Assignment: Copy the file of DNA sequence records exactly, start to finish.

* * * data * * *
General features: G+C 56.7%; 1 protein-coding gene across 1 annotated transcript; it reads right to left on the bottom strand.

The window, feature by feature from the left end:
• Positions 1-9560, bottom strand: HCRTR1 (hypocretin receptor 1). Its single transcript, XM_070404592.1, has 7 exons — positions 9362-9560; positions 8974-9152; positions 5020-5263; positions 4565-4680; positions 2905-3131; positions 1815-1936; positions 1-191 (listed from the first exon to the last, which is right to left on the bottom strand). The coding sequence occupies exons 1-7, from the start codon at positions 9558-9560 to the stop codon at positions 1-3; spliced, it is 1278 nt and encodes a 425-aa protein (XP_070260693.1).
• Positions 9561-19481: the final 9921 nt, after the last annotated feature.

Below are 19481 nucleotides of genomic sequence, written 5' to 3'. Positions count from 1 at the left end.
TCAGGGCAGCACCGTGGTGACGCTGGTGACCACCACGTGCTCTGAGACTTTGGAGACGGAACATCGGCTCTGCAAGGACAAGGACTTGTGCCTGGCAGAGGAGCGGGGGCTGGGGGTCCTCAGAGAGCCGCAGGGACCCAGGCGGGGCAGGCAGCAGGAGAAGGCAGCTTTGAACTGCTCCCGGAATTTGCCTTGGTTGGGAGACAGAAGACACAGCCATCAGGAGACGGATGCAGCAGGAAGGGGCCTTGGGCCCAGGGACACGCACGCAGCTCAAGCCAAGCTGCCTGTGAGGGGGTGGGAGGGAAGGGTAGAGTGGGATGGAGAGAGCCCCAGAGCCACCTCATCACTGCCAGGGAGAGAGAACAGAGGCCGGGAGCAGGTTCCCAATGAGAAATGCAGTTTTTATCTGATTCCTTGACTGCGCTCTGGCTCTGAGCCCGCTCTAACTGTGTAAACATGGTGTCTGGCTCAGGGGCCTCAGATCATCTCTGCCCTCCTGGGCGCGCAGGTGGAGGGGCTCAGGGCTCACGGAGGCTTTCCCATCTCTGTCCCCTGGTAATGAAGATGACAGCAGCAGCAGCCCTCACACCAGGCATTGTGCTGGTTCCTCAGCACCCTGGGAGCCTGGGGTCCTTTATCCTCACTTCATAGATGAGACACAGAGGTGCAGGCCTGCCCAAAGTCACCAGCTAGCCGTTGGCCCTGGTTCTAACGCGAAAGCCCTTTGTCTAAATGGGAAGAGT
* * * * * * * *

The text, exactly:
General features: G+C 56.7%; 1 protein-coding gene across 1 annotated transcript; it reads right to left on the bottom strand.

The window, feature by feature from the left end:
• Positions 1-9560, bottom strand: HCRTR1 (hypocretin receptor 1). Its single transcript, XM_070404592.1, has 7 exons — positions 9362-9560; positions 8974-9152; positions 5020-5263; positions 4565-4680; positions 2905-3131; positions 1815-1936; positions 1-191 (listed from the first exon to the last, which is right to left on the bottom strand). The coding sequence occupies exons 1-7, from the start codon at positions 9558-9560 to the stop codon at positions 1-3; spliced, it is 1278 nt and encodes a 425-aa protein (XP_070260693.1).
• Positions 9561-19481: the final 9921 nt, after the last annotated feature.

Below are 19481 nucleotides of genomic sequence, written 5' to 3'. Positions count from 1 at the left end.
TCAGGGCAGCACCGTGGTGACGCTGGTGACCACCACGTGCTCTGAGACTTTGGAGACGGAACATCGGCTCTGCAAGGACAAGGACTTGTGCCTGGCAGAGGAGCGGGGGCTGGGGGTCCTCAGAGAGCCGCAGGGACCCAGGCGGGGCAGGCAGCAGGAGAAGGCAGCTTTGAACTGCTCCCGGAATTTGCCTTGGTTGGGAGACAGAAGACACAGCCATCAGGAGACGGATGCAGCAGGAAGGGGCCTTGGGCCCAGGGACACGCACGCAGCTCAAGCCAAGCTGCCTGTGAGGGGGTGGGAGGGAAGGGTAGAGTGGGATGGAGAGAGCCCCAGAGCCACCTCATCACTGCCAGGGAGAGAGAACAGAGGCCGGGAGCAGGTTCCCAATGAGAAATGCAGTTTTTATCTGATTCCTTGACTGCGCTCTGGCTCTGAGCCCGCTCTAACTGTGTAAACATGGTGTCTGGCTCAGGGGCCTCAGATCATCTCTGCCCTCCTGGGCGCGCAGGTGGAGGGGCTCAGGGCTCACGGAGGCTTTCCCATCTCTGTCCCCTGGTAATGAAGATGACAGCAGCAGCAGCCCTCACACCAGGCATTGTGCTGGTTCCTCAGCACCCTGGGAGCCTGGGGTCCTTTATCCTCACTTCATAGATGAGACACAGAGGTGCAGGCCTGCCCAAAGTCACCAGCTAGCCGTTGGCCCTGGTTCTAACGCGAAAGCCCTTTGTCTAAATGGGAAGAGT